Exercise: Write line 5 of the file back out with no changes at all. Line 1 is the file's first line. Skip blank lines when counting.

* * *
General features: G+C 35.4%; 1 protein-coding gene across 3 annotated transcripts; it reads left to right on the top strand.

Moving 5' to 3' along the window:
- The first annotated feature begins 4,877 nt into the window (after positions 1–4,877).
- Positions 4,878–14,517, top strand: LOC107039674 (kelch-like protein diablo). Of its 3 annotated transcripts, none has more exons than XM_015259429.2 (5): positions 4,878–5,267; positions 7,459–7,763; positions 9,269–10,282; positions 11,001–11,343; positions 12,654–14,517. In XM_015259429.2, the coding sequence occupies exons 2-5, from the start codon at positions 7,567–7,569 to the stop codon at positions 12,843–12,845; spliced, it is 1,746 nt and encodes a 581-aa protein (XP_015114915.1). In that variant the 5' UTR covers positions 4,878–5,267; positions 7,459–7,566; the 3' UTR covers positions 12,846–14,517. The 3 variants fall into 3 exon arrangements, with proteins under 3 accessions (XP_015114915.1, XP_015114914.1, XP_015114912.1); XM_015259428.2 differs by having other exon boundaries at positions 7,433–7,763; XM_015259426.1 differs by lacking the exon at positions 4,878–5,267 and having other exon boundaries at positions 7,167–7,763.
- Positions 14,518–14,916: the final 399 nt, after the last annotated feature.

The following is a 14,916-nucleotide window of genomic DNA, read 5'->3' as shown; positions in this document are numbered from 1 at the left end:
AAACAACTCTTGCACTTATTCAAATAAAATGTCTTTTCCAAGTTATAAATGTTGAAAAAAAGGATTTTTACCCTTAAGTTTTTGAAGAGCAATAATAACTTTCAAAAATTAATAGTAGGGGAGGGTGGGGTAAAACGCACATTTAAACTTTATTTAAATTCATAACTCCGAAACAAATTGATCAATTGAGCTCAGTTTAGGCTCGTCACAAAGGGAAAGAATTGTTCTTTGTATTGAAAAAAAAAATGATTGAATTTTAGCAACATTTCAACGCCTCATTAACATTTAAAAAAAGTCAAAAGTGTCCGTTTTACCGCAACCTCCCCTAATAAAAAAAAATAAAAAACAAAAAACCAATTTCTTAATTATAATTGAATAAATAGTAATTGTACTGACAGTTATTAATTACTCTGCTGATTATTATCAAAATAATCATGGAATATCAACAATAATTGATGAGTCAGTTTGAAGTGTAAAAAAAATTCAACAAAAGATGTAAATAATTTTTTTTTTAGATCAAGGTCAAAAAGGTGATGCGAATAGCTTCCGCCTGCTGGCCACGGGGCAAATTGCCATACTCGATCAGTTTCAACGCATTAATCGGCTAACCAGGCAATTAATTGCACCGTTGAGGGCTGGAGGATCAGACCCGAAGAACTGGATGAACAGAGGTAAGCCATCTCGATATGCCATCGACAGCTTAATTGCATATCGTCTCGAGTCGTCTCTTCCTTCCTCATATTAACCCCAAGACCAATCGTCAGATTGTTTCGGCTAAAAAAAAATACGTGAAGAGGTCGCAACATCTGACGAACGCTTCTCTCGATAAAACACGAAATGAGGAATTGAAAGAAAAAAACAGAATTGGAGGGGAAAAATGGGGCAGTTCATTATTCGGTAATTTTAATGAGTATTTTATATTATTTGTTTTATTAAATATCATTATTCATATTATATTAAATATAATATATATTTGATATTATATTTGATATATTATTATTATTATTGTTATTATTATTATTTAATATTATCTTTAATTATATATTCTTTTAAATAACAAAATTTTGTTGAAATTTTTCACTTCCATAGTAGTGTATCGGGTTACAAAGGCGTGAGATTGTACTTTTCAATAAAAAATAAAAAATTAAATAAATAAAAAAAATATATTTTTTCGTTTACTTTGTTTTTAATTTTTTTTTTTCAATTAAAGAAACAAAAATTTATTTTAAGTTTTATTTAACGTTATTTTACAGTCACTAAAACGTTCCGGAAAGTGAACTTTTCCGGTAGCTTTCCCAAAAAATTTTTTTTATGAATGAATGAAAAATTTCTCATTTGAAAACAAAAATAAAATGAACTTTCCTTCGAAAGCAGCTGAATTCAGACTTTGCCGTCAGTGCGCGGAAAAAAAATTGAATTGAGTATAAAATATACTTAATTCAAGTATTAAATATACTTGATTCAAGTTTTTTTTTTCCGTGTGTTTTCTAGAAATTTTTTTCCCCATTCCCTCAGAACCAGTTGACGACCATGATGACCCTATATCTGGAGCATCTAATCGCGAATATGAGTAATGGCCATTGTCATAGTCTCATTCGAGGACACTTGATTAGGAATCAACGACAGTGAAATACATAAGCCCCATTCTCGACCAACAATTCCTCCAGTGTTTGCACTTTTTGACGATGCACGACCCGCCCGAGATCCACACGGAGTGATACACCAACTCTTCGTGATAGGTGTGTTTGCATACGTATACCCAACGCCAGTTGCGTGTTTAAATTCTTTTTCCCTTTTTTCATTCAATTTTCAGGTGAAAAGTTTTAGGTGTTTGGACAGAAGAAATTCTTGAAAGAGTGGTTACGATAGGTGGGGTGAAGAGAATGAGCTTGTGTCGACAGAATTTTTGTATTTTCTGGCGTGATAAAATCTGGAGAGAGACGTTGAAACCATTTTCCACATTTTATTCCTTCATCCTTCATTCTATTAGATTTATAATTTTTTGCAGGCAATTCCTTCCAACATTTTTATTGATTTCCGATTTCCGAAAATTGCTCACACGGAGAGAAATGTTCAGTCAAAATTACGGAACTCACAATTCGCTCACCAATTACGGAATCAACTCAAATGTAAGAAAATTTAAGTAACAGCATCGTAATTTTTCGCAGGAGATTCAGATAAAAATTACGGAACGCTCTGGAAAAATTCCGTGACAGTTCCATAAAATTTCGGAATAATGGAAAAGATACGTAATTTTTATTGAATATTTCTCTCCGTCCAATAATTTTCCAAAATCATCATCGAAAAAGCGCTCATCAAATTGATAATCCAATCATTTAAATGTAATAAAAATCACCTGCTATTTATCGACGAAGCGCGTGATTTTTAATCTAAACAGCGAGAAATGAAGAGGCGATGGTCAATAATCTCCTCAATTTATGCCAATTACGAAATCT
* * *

- Positions 14,518–14,916: the final 399 nt, after the last annotated feature.